For this and many other reasons, it is important that an artist’s website be up-to-date before he or she attend a trade show. The online portfolio should include enough of the art to show a breadth of themes and the depth of an artist’s capabilities. But I don’t recommend that artists show your entire portfolio. It’s not wise or necessary to have every collection out on your site. Of course, artists should take as many precautions as possible by using a watermark on the art and copyright on each piece and/or collection. Some artists do prefer a password-protected portfolio area, especially if they have extensive work to keep organized.

Reprise: My article was written for and originally published by ‘The Licensing Book,” Spring 2015. I am happy to share it again after so many requests for information about portfolio development.  And my sincere thanks to Joan Marie for allowing me to share some of her amazing art images.





An Interview with Jim Davis, Creator of Garfield

19 06 2015
(c) PAWS, INC.

(c) PAWS, INC.

Jim Davis stopped by The Art+Design Resource Center at Licensing Expo last week and he granted us, what turned out to be a very heartwarming interview. I also learned that today, June 19th is Garfield’s 37th Anniversary. So Happy Birthday Garfield! I love how cartoon characters age so gracefully!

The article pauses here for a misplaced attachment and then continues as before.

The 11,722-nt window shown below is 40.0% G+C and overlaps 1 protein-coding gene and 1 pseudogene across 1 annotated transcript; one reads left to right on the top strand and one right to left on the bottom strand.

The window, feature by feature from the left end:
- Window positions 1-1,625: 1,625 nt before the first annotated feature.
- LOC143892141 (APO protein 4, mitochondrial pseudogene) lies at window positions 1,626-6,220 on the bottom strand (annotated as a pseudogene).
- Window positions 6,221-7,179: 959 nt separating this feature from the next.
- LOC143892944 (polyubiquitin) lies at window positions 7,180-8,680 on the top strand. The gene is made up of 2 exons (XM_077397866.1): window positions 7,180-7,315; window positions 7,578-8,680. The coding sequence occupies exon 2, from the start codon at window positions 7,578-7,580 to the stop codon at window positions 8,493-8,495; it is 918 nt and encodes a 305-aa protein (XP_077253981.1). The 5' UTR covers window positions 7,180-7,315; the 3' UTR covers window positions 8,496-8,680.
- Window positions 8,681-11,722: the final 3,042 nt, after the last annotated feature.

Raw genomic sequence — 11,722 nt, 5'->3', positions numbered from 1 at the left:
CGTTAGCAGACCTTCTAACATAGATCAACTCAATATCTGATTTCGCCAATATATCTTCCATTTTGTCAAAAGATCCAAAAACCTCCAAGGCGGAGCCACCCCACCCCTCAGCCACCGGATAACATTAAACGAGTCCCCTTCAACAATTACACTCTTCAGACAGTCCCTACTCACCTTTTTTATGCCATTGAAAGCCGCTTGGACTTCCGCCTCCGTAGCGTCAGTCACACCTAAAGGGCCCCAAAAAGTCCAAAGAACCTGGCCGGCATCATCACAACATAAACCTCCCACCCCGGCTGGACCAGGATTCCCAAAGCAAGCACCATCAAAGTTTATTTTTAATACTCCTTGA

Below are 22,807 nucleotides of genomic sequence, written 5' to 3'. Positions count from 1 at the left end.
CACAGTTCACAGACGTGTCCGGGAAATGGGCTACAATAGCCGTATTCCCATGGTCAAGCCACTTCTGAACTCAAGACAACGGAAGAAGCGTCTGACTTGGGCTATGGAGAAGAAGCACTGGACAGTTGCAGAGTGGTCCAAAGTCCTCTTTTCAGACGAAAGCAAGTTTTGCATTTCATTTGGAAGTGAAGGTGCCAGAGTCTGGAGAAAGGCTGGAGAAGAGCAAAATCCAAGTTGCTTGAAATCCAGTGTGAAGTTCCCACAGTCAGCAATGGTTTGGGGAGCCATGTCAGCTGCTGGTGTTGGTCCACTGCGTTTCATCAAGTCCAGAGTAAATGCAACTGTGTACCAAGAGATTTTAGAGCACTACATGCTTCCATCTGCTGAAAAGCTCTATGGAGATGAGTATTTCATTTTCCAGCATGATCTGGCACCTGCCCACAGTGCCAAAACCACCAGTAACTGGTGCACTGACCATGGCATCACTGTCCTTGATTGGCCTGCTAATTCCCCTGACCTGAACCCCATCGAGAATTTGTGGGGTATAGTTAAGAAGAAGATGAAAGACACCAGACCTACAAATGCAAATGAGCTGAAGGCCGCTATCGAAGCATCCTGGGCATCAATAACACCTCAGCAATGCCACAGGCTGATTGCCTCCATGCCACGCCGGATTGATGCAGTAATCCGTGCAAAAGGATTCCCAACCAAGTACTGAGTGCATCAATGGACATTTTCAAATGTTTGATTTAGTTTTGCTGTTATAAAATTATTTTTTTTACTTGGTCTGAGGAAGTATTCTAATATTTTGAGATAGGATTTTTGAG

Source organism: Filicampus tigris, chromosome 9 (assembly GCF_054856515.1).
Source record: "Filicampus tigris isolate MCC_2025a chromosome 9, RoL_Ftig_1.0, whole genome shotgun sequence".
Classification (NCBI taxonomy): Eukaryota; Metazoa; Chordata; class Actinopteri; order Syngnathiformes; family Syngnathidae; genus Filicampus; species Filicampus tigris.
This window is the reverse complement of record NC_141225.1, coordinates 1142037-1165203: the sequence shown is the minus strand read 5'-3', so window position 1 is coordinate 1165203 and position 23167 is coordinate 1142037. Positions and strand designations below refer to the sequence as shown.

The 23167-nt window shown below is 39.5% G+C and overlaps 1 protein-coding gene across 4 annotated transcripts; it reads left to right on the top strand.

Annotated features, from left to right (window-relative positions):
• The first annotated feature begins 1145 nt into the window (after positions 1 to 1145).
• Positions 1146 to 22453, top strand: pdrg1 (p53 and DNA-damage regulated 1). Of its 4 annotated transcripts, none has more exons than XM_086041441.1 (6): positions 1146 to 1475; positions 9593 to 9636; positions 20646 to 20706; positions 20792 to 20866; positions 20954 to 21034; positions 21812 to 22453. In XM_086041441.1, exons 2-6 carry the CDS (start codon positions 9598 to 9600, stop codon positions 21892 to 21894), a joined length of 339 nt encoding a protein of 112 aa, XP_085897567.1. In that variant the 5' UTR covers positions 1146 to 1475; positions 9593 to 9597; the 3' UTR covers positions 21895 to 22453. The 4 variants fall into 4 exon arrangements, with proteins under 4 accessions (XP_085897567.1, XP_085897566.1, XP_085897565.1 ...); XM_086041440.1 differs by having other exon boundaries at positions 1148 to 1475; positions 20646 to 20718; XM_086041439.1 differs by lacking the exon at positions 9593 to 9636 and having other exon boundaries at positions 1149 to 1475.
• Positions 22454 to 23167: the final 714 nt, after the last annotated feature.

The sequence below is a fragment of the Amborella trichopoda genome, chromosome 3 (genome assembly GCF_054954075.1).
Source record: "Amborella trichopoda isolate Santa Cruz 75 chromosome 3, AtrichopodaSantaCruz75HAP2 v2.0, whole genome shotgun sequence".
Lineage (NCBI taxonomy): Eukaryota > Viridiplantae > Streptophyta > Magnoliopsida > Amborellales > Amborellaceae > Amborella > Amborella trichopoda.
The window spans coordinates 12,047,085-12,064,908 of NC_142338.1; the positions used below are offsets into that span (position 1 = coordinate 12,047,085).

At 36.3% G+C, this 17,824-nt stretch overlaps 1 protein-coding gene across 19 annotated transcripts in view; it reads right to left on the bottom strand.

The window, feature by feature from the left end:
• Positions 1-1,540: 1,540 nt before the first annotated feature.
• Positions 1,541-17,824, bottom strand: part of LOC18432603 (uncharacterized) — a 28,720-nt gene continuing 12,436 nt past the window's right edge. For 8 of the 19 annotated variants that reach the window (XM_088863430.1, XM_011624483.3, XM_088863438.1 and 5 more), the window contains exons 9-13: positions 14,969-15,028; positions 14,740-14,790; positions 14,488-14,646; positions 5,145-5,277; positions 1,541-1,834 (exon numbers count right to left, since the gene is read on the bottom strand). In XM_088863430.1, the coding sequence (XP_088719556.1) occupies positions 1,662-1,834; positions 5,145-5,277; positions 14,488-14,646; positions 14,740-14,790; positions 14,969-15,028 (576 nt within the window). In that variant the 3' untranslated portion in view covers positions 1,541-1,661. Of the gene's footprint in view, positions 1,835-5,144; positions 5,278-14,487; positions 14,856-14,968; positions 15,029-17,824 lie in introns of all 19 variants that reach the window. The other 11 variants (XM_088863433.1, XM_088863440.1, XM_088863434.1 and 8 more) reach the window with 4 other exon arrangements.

I asked Jim specifically about he regained control of his intellectual property rights, which were earlier owned by UFS (United Feature Syndicate) and what’s in-store for the future with Garfield. (In advance, please excuse the naturally loud background noise on this video, which was difficult to avoid and edit out at Licensing Expo.)





Licensing Expo Recap and Mastering the Next Steps

14 06 2015

AAL Booth C13 at Licensing ExpoFrom set-up to break-down, the Licensing Expo delivered on its promise of bringing together worldwide brands, creators, artists, retailers and manufacturers to build business partnerships. We shared information daily from exhibitors and attendees in our blog…both from the Art+Design Zone, but also up-n-coming character properties.